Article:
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Changes to NSW security of payments laws


The NSW Government claims that the Building and Construction Industry Security of Payments Act 1999

  • provides speedy, low-cost method for resolution of disputed payment claims;
  • stimulates cash-flow along the supply chain; and
  • reduces litigation or arbitration of payment claims

On the other hand, the system has been criticised for mandating a peremptory  process that is entirely inappropriate for the resolution of complex disputes between sophisticated and well-resourced litigants.  A discussion paper has been published seeking public submissions about amendments to the Act.   The Government is considering a range of adjustments; namely that,

  • Contractors should be able to submit progress claims 90 days after commencement of work, regardless of any agreement to the contrary.
  • Progress claims should be paid within 30 days, regardless of any agreement to the contrary.
  • Adjudicators should be allowed up to ten days to consider his adjudication, counted from receipt of both the contractors application and the principal’s response.
  • Adjudicators should receive both the application and the response at the same moment, so an adjudicator does not get more time to consider a contractor’s submissions than the principal’s.
  • Payment claims should contain a prescribed warning to prompt principals about the importance of a timely payment schedule.
  • The content of payment schedules should be limited, so principals do not provide unnecessary or prolix reasons for its assessment.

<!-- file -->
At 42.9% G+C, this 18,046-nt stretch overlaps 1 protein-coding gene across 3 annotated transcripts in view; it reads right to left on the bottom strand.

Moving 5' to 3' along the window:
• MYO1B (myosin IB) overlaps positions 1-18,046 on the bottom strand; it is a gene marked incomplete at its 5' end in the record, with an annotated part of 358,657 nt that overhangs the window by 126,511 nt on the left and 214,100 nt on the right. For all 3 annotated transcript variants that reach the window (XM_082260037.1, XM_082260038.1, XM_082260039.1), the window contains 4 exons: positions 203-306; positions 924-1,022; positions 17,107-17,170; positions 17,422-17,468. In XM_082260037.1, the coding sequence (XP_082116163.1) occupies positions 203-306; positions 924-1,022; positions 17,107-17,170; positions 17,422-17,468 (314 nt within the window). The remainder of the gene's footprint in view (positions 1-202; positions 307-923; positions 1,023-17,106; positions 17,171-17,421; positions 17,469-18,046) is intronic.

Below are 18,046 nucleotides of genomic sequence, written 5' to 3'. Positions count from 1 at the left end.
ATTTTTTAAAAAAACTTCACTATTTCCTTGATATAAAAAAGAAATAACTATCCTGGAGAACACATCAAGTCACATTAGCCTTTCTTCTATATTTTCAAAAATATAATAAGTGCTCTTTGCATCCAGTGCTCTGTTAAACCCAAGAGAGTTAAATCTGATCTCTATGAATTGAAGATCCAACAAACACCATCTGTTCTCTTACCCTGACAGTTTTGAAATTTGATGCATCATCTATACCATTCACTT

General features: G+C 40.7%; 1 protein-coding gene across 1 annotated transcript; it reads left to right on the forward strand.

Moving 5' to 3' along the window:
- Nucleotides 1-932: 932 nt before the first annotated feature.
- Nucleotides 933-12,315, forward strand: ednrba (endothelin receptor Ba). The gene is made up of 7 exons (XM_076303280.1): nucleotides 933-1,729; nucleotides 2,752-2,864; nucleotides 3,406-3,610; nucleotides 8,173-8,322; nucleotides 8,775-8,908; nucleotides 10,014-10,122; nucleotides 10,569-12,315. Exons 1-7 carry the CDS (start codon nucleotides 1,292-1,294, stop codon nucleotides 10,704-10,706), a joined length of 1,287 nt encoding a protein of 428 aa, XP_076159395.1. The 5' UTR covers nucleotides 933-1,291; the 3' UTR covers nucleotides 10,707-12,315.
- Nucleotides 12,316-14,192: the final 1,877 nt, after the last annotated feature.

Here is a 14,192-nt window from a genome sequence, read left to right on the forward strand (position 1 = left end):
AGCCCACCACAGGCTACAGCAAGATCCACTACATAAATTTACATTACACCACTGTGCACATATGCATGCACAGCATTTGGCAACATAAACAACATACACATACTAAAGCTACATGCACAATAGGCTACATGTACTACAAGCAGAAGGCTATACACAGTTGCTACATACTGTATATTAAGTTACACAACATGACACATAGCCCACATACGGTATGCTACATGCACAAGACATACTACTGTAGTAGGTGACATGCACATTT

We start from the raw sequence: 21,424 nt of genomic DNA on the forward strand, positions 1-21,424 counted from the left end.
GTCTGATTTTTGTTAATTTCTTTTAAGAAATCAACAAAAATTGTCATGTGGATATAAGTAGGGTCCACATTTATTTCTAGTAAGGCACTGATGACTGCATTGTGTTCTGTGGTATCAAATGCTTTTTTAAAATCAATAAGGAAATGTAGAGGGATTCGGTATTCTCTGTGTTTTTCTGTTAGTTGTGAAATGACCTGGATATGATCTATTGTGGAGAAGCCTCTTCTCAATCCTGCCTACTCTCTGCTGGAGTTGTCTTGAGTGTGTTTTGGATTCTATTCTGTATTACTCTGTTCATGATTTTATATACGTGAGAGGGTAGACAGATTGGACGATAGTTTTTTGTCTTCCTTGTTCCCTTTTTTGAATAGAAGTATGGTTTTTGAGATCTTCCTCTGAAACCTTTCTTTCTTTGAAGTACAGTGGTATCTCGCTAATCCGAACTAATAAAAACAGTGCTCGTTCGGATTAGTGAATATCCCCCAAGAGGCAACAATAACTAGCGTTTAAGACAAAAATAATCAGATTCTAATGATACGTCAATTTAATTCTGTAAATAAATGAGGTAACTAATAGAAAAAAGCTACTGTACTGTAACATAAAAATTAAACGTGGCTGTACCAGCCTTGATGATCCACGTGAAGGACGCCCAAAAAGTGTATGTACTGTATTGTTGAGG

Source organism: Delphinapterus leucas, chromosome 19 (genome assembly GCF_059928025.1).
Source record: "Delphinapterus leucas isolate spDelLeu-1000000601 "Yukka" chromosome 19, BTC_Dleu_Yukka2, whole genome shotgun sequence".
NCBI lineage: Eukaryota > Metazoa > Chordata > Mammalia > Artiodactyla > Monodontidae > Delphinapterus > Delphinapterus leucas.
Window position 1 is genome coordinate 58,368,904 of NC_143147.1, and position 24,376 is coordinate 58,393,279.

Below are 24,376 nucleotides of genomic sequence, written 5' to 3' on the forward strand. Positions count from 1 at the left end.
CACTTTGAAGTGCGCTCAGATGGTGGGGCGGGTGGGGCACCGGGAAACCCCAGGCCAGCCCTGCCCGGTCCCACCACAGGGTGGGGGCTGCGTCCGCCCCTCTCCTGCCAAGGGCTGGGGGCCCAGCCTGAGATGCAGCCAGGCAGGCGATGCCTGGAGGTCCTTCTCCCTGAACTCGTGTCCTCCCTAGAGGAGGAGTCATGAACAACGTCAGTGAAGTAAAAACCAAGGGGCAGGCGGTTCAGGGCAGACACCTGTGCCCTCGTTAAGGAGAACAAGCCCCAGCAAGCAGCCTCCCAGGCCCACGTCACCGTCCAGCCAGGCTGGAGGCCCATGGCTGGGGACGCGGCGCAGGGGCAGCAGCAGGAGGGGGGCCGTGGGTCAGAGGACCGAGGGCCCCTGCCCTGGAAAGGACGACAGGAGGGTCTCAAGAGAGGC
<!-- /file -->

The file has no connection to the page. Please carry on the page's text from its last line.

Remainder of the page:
• Complex and “predatory” claims (like  extension of time, prolongation acceleration etc) should be excluded from adjudication.
  • Claims should be limited to work actually done within the preceding 12 months.
  • The Act should clarify that Courts and arbitrators have jurisdiction to order the refund of overpayments resulting from an incorrect adjudication.
  • Interest should be payable on refunds of such overpayments.
  • Where a head-contractor fails to pay an amount determined by an  adjudicator, subcontractors should be able to recover that amount from principals.
  • Several options are proposed for changes to the  Contractors Debts Act 1997
  • Court processes for recovery of unpaid debts should be improved.
  • Retention amounts and other forms of security should be held in trust accounts. .
  • A compulsory insolvency insurance scheme is not under consideration
  • The NSW Prequalification scheme should be reviewed to reflect COAG considerations
  • Proposals are broadly sought for streamlining the process and timetable under the Act
  • Costs and fees of adjudicators and authorised nominating authorities should be regulated for small claims under $1000.

Submissions close today, 8 October 2010.

Here is the full text of the discussion paper.

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